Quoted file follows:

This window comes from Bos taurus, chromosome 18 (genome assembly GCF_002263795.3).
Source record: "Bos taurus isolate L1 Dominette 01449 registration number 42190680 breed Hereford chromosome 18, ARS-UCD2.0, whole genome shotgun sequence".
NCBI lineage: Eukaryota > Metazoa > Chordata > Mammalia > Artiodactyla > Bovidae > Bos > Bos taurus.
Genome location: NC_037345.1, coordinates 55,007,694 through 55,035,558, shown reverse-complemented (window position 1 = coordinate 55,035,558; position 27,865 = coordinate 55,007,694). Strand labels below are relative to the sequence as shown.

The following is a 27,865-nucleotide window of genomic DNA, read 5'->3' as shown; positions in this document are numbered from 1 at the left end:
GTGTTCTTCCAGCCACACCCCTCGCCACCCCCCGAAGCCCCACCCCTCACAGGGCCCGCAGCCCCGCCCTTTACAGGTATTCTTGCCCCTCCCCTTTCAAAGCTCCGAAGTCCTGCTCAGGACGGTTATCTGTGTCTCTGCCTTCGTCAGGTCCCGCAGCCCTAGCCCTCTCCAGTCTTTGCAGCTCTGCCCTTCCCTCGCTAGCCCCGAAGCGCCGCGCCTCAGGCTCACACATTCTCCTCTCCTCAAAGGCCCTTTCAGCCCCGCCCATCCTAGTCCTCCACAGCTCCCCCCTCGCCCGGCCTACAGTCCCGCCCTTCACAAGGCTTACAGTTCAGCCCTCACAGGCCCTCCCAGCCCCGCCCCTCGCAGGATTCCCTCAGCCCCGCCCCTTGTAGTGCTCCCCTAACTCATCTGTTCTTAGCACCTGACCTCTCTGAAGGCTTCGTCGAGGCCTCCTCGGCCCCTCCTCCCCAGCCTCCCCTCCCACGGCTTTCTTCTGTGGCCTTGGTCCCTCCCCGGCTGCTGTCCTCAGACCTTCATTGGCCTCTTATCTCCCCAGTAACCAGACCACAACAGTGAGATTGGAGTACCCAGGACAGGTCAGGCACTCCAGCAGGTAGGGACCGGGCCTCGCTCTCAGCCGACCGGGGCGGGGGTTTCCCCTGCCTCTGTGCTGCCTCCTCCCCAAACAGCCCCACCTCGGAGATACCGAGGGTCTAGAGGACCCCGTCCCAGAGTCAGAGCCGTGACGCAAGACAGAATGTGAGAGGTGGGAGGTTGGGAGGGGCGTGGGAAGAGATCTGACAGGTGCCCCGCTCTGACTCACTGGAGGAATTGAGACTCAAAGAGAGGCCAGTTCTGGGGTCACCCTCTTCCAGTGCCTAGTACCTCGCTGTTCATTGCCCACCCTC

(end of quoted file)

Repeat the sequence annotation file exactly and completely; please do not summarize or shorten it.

This window comes from Bos taurus, chromosome 18 (genome assembly GCF_002263795.3).
Source record: "Bos taurus isolate L1 Dominette 01449 registration number 42190680 breed Hereford chromosome 18, ARS-UCD2.0, whole genome shotgun sequence".
NCBI lineage: Eukaryota > Metazoa > Chordata > Mammalia > Artiodactyla > Bovidae > Bos > Bos taurus.
Genome location: NC_037345.1, coordinates 55,007,694 through 55,035,558, shown reverse-complemented (window position 1 = coordinate 55,035,558; position 27,865 = coordinate 55,007,694). Strand labels below are relative to the sequence as shown.

The following is a 27,865-nucleotide window of genomic DNA, read 5'->3' as shown; positions in this document are numbered from 1 at the left end:
GTGTTCTTCCAGCCACACCCCTCGCCACCCCCCGAAGCCCCACCCCTCACAGGGCCCGCAGCCCCGCCCTTTACAGGTATTCTTGCCCCTCCCCTTTCAAAGCTCCGAAGTCCTGCTCAGGACGGTTATCTGTGTCTCTGCCTTCGTCAGGTCCCGCAGCCCTAGCCCTCTCCAGTCTTTGCAGCTCTGCCCTTCCCTCGCTAGCCCCGAAGCGCCGCGCCTCAGGCTCACACATTCTCCTCTCCTCAAAGGCCCTTTCAGCCCCGCCCATCCTAGTCCTCCACAGCTCCCCCCTCGCCCGGCCTACAGTCCCGCCCTTCACAAGGCTTACAGTTCAGCCCTCACAGGCCCTCCCAGCCCCGCCCCTCGCAGGATTCCCTCAGCCCCGCCCCTTGTAGTGCTCCCCTAACTCATCTGTTCTTAGCACCTGACCTCTCTGAAGGCTTCGTCGAGGCCTCCTCGGCCCCTCCTCCCCAGCCTCCCCTCCCACGGCTTTCTTCTGTGGCCTTGGTCCCTCCCCGGCTGCTGTCCTCAGACCTTCATTGGCCTCTTATCTCCCCAGTAACCAGACCACAACAGTGAGATTGGAGTACCCAGGACAGGTCAGGCACTCCAGCAGGTAGGGACCGGGCCTCGCTCTCAGCCGACCGGGGCGGGGGTTTCCCCTGCCTCTGTGCTGCCTCCTCCCCAAACAGCCCCACCTCGGAGATACCGAGGGTCTAGAGGACCCCGTCCCAGAGTCAGAGCCGTGACGCAAGACAGAATGTGAGAGGTGGGAGGTTGGGAGGGGCGTGGGAAGAGATCTGACAGGTGCCCCGCTCTGACTCACTGGAGGAATTGAGACTCAAAGAGAGGCCAGTTCTGGGGTCACCCTCTTCCAGTGCCTAGTACCTCGCTGTTCATTGCCCACCCTC